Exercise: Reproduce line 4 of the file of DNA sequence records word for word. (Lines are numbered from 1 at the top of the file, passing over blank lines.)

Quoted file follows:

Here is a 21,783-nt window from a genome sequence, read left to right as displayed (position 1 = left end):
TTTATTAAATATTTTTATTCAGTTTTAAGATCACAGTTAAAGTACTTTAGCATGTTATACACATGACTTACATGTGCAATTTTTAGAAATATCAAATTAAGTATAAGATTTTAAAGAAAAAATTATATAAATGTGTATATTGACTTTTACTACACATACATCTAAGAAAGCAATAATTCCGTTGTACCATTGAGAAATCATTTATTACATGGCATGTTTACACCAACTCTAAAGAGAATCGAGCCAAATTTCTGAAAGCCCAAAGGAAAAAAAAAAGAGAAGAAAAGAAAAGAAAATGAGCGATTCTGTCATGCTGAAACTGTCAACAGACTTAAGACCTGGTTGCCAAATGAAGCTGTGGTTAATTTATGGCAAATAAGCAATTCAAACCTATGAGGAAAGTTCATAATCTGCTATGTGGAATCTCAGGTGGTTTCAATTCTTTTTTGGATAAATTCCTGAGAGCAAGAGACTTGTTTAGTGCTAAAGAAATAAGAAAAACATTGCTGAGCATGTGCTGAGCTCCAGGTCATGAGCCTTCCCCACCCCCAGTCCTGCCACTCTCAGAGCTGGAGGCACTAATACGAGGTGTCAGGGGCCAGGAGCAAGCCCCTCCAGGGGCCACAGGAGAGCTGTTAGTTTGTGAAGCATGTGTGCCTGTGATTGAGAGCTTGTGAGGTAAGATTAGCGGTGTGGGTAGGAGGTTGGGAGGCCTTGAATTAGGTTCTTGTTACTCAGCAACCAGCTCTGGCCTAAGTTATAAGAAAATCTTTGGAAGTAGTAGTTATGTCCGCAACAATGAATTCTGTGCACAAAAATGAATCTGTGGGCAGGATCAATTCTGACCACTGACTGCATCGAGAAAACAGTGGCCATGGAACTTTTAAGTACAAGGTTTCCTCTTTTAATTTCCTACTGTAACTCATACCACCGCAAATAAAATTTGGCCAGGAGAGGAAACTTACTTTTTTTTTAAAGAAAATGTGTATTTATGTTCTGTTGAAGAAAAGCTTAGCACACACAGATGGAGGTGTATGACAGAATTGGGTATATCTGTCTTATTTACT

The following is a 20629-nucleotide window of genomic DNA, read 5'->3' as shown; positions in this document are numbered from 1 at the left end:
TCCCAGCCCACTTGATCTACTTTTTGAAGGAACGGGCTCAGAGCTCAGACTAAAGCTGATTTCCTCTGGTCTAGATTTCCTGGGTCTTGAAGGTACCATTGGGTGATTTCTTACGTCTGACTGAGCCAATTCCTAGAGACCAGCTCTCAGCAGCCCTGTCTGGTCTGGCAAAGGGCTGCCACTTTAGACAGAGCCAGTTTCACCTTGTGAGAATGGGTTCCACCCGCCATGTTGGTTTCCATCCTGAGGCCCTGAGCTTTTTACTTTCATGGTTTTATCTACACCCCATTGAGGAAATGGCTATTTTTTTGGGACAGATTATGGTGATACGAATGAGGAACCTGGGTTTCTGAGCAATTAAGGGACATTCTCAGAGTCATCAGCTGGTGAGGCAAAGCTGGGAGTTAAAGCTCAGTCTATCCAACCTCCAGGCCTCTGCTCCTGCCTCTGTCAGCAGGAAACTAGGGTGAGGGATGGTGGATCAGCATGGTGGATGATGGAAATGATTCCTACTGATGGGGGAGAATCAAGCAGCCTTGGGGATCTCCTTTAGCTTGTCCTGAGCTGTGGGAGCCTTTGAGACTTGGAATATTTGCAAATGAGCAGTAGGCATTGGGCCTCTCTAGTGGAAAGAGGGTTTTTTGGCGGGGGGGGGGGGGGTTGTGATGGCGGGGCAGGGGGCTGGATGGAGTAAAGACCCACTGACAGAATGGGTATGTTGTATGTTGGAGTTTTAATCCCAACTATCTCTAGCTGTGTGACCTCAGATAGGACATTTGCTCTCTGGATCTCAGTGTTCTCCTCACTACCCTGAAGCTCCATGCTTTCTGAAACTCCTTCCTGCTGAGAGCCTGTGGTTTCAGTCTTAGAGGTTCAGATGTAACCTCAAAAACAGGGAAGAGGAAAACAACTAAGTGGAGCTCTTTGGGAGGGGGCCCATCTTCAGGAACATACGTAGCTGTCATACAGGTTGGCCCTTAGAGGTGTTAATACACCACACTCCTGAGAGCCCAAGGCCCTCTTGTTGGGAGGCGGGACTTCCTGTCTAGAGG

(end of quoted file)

TCCCAGCCCACTTGATCTACTTTTTGAAGGAACGGGCTCAGAGCTCAGACTAAAGCTGATTTCCTCTGGTCTAGATTTCCTGGGTCTTGAAGGTACCATTGGGTGATTTCTTACGTCTGACTGAGCCAATTCCTAGAGACCAGCTCTCAGCAGCCCTGTCTGGTCTGGCAAAGGGCTGCCACTTTAGACAGAGCCAGTTTCACCTTGTGAGAATGGGTTCCACCCGCCATGTTGGTTTCCATCCTGAGGCCCTGAGCTTTTTACTTTCATGGTTTTATCTACACCCCATTGAGGAAATGGCTATTTTTTTGGGACAGATTATGGTGATACGAATGAGGAACCTGGGTTTCTGAGCAATTAAGGGACATTCTCAGAGTCATCAGCTGGTGAGGCAAAGCTGGGAGTTAAAGCTCAGTCTATCCAACCTCCAGGCCTCTGCTCCTGCCTCTGTCAGCAGGAAACTAGGGTGAGGGATGGTGGATCAGCATGGTGGATGATGGAAATGATTCCTACTGATGGGGGAGAATCAAGCAGCCTTGGGGATCTCCTTTAGCTTGTCCTGAGCTGTGGGAGCCTTTGAGACTTGGAATATTTGCAAATGAGCAGTAGGCATTGGGCCTCTCTAGTGGAAAGAGGGTTTTTTGGCGGGGGGGGGGGGGGTTGTGATGGCGGGGCAGGGGGCTGGATGGAGTAAAGACCCACTGACAGAATGGGTATGTTGTATGTTGGAGTTTTAATCCCAACTATCTCTAGCTGTGTGACCTCAGATAGGACATTTGCTCTCTGGATCTCAGTGTTCTCCTCACTACCCTGAAGCTCCATGCTTTCTGAAACTCCTTCCTGCTGAGAGCCTGTGGTTTCAGTCTTAGAGGTTCAGATGTAACCTCAAAAACAGGGAAGAGGAAAACAACTAAGTGGAGCTCTTTGGGAGGGGGCCCATCTTCAGGAACATACGTAGCTGTCATACAGGTTGGCCCTTAGAGGTGTTAATACACCACACTCCTGAGAGCCCAAGGCCCTCTTGTTGGGAGGCGGGACTTCCTGTCTAGAGG